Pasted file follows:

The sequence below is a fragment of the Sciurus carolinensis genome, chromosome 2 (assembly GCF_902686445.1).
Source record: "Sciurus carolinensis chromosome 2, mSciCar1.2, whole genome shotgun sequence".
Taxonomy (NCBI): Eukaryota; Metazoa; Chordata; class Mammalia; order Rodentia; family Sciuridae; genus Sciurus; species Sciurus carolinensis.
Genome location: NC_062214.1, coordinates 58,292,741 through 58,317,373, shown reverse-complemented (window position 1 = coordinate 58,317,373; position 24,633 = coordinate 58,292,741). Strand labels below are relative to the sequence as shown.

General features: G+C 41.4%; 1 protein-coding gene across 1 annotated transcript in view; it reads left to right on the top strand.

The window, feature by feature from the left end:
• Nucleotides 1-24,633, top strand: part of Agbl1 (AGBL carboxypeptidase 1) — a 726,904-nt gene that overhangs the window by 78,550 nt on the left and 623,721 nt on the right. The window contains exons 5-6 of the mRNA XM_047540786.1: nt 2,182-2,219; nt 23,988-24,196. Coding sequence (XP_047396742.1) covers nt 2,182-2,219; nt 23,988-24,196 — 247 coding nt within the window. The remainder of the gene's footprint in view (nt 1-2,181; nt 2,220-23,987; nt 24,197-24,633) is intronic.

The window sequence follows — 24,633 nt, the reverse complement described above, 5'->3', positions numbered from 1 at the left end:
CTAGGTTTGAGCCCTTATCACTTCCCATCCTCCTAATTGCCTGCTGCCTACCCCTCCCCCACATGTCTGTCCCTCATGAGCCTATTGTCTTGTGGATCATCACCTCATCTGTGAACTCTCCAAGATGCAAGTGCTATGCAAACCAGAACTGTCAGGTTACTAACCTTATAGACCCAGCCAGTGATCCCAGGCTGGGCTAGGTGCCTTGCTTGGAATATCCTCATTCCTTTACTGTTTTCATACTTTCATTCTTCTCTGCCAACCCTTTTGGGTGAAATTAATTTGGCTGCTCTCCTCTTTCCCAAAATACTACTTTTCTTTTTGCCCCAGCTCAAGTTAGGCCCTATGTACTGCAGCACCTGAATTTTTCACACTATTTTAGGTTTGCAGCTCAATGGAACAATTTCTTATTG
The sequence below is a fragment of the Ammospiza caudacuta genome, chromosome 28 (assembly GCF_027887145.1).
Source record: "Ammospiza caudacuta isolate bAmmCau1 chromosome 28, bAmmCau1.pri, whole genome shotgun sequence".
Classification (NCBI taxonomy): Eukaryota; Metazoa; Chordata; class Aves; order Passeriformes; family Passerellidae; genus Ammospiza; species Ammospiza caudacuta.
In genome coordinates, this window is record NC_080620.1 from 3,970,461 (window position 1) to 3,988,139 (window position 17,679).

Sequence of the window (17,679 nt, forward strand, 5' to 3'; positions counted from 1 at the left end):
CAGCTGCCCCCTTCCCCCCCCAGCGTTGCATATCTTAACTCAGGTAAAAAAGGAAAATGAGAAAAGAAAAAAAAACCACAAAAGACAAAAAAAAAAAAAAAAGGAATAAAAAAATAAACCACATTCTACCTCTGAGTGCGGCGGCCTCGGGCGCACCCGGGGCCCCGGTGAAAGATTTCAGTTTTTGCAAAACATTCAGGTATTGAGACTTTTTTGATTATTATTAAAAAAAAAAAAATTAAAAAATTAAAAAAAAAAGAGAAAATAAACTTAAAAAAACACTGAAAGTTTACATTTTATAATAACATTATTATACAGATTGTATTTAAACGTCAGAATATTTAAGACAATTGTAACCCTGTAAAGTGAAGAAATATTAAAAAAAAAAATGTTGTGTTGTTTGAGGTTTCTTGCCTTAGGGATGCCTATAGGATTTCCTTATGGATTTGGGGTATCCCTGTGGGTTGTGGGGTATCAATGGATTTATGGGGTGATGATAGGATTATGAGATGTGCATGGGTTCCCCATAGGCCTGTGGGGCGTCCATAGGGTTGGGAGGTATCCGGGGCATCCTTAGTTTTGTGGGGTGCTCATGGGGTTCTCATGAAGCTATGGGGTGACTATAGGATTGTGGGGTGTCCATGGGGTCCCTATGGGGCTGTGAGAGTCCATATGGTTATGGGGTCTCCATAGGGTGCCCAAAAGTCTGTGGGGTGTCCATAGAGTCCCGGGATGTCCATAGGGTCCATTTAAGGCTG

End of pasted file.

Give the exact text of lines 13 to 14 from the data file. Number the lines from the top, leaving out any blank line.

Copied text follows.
In genome coordinates, this window is record NC_080620.1 from 3,970,461 (window position 1) to 3,988,139 (window position 17,679).

Sequence of the window (17,679 nt, forward strand, 5' to 3'; positions counted from 1 at the left end):